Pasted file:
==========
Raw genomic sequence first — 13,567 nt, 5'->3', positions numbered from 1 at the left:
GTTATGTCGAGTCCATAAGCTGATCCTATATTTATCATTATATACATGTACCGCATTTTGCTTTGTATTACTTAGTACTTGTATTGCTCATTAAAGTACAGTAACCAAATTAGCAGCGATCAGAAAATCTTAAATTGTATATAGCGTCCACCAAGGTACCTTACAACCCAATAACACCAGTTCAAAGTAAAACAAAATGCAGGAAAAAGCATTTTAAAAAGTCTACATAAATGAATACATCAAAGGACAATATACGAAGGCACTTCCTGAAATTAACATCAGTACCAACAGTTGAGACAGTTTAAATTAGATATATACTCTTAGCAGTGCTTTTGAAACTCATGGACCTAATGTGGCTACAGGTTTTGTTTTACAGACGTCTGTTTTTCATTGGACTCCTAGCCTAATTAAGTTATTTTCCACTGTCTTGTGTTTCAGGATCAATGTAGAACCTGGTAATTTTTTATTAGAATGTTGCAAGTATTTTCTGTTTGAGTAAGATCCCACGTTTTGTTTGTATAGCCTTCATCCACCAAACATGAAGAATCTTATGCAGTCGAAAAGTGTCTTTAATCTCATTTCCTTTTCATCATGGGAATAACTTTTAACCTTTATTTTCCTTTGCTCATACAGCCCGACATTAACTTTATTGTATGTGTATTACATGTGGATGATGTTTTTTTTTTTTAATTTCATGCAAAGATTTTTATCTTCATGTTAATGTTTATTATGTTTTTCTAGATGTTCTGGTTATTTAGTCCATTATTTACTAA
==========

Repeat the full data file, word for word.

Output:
Raw genomic sequence first — 13,567 nt, 5'->3', positions numbered from 1 at the left:
GTTATGTCGAGTCCATAAGCTGATCCTATATTTATCATTATATACATGTACCGCATTTTGCTTTGTATTACTTAGTACTTGTATTGCTCATTAAAGTACAGTAACCAAATTAGCAGCGATCAGAAAATCTTAAATTGTATATAGCGTCCACCAAGGTACCTTACAACCCAATAACACCAGTTCAAAGTAAAACAAAATGCAGGAAAAAGCATTTTAAAAAGTCTACATAAATGAATACATCAAAGGACAATATACGAAGGCACTTCCTGAAATTAACATCAGTACCAACAGTTGAGACAGTTTAAATTAGATATATACTCTTAGCAGTGCTTTTGAAACTCATGGACCTAATGTGGCTACAGGTTTTGTTTTACAGACGTCTGTTTTTCATTGGACTCCTAGCCTAATTAAGTTATTTTCCACTGTCTTGTGTTTCAGGATCAATGTAGAACCTGGTAATTTTTTATTAGAATGTTGCAAGTATTTTCTGTTTGAGTAAGATCCCACGTTTTGTTTGTATAGCCTTCATCCACCAAACATGAAGAATCTTATGCAGTCGAAAAGTGTCTTTAATCTCATTTCCTTTTCATCATGGGAATAACTTTTAACCTTTATTTTCCTTTGCTCATACAGCCCGACATTAACTTTATTGTATGTGTATTACATGTGGATGATGTTTTTTTTTTTTAATTTCATGCAAAGATTTTTATCTTCATGTTAATGTTTATTATGTTTTTCTAGATGTTCTGGTTATTTAGTCCATTATTTACTAA